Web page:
This is where that curiosity and “addictive personality” began to take over my body once again. Just like old times, I had slowly become more and more curious about that supposed “amazing feeling” the whole week B was taking them. Like me, he had gone through his own heartbreak so his easy access to pills turned into his personal escape. I needed that. I needed to forget about my heartbreak, I wanted to stop feeling like I wasn’t good enough, I just wanted my loud thoughts to quiet the fuck down for once.
I was so scared to ask him for a pill because I knew a bit about drug addiction and how it can ruin someone’s life from courses I took in college but I also thought myself as a mentally strong person who would never succumb to addiction. As I try to build up the strength to ask for a pill without making me look desperate he becomes noticeably different.
Eventually, he gets quiet. His eyes become low, straight face, overall went from outgoing to calm and looked as if he was moving in slow motion. Finally, he looks at me and says,
> Do you want one? I’m not gonna force you but you keep crying over your ex, that’ll make you feel a lot better.
I look at him and think to myself,
> It’s about damn time, stingy mother fucker.
Obviously, I didn’t want them to know how deeply I craved escape so I began to act as I usually do.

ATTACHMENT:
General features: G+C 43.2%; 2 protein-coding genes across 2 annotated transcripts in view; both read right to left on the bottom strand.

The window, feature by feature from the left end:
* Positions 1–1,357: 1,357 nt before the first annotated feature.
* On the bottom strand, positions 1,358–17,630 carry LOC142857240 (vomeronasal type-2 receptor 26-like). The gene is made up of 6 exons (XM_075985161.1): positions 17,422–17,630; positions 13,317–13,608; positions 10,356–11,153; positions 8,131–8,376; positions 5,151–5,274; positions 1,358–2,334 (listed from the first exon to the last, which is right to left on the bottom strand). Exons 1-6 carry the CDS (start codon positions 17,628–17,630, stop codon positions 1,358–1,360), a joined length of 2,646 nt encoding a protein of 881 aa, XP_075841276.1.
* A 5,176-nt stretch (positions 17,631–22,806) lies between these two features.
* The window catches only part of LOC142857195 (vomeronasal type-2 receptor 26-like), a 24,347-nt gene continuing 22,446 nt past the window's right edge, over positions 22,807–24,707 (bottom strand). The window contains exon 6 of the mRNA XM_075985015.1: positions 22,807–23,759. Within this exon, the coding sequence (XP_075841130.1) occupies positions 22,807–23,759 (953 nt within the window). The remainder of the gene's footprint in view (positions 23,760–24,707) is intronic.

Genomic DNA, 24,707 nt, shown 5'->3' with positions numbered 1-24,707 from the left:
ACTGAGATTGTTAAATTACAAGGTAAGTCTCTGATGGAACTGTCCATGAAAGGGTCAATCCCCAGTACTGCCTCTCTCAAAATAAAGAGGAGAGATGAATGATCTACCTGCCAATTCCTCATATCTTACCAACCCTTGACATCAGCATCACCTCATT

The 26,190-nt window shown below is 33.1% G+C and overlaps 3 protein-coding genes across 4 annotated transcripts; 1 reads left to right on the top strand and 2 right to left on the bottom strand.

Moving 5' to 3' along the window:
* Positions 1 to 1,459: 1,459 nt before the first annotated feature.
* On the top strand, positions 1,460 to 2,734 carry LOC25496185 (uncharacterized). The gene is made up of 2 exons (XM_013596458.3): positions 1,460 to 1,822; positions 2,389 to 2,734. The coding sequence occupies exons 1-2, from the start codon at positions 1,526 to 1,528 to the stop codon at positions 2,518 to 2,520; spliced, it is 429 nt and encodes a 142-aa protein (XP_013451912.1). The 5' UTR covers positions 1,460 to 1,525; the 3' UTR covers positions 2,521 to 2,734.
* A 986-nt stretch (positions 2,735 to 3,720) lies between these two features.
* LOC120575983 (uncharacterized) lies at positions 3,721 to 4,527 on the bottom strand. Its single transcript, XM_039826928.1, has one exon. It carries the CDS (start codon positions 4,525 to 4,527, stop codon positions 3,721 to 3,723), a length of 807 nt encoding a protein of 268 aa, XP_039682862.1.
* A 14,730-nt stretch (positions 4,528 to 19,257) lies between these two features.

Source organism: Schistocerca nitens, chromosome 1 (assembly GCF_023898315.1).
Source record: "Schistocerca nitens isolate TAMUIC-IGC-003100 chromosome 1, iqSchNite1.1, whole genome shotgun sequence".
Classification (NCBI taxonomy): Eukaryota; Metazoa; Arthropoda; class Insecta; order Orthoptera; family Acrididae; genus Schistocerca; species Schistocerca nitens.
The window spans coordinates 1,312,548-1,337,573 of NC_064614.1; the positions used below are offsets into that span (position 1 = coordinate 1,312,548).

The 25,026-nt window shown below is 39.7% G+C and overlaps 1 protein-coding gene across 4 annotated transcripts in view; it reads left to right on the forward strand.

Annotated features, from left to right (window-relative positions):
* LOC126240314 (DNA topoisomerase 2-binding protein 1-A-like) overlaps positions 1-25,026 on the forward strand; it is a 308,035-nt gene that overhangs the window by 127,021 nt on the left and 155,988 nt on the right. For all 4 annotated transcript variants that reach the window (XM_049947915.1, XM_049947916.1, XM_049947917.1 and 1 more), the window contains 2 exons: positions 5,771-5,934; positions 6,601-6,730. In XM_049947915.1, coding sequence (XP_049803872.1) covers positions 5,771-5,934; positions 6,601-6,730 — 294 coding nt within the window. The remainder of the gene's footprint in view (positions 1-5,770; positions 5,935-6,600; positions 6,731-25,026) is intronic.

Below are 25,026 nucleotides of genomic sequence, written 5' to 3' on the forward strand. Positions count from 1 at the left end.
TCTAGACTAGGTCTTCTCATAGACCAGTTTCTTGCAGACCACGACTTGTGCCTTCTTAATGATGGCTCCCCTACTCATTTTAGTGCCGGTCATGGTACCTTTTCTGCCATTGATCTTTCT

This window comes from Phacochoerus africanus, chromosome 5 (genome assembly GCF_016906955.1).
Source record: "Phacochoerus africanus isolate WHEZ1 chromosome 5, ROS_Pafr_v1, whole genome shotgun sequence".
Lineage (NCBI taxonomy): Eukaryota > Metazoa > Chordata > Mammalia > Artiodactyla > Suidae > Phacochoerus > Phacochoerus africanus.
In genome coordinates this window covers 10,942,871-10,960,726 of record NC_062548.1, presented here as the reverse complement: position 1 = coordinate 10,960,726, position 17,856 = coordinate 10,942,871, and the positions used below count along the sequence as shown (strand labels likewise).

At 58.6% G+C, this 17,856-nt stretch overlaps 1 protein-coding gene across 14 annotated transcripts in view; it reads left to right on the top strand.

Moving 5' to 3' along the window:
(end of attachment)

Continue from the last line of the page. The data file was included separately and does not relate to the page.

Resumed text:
> Fuck I look like taking those shits, do I look like a druggy to you?
I said, trying to maintain my anti-drug persona. Yup. Years after smoking weed for the first time I still held myself on a pedestal. I still believed I was “too good” for the shit I knew I was going to give into at some point. I secretly hoped that he’d argue back and play the role of the bad influence. Trust and believe that’s exactly what he did. Nice. After a short “I don’t wanna get addicted/ don’t worry you won’t” debate, I finally decided it was time to cut the shit and feed my curiosity.
> “Okay fuck it, but if I get addicted it all your fault”
I jokingly say as reach for the pill. At that point, C realized I was serious and begged for me not to do it and insisted that I would get addicted.
> Don’t worry, I’m all about mental toughness, I’d never get addicted plus it’s just this one time